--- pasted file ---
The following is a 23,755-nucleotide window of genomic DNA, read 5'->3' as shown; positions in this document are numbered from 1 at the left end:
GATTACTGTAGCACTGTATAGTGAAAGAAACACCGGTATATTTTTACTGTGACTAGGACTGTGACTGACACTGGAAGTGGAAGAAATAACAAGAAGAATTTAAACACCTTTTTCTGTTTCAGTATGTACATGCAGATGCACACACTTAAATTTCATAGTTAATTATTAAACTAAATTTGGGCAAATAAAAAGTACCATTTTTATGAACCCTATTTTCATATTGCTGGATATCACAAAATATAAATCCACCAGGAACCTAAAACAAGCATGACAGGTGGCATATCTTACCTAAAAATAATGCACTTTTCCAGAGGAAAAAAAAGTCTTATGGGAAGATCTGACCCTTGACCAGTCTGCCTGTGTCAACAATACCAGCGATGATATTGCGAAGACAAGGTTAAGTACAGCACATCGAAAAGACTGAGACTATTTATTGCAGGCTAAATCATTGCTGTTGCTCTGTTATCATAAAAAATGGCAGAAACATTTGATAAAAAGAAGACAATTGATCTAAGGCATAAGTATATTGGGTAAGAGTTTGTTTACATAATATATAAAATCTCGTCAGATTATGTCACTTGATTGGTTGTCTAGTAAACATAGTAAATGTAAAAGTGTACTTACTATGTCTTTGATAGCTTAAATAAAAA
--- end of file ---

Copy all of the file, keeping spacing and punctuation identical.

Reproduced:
The following is a 23,755-nucleotide window of genomic DNA, read 5'->3' as shown; positions in this document are numbered from 1 at the left end:
GATTACTGTAGCACTGTATAGTGAAAGAAACACCGGTATATTTTTACTGTGACTAGGACTGTGACTGACACTGGAAGTGGAAGAAATAACAAGAAGAATTTAAACACCTTTTTCTGTTTCAGTATGTACATGCAGATGCACACACTTAAATTTCATAGTTAATTATTAAACTAAATTTGGGCAAATAAAAAGTACCATTTTTATGAACCCTATTTTCATATTGCTGGATATCACAAAATATAAATCCACCAGGAACCTAAAACAAGCATGACAGGTGGCATATCTTACCTAAAAATAATGCACTTTTCCAGAGGAAAAAAAAGTCTTATGGGAAGATCTGACCCTTGACCAGTCTGCCTGTGTCAACAATACCAGCGATGATATTGCGAAGACAAGGTTAAGTACAGCACATCGAAAAGACTGAGACTATTTATTGCAGGCTAAATCATTGCTGTTGCTCTGTTATCATAAAAAATGGCAGAAACATTTGATAAAAAGAAGACAATTGATCTAAGGCATAAGTATATTGGGTAAGAGTTTGTTTACATAATATATAAAATCTCGTCAGATTATGTCACTTGATTGGTTGTCTAGTAAACATAGTAAATGTAAAAGTGTACTTACTATGTCTTTGATAGCTTAAATAAAAA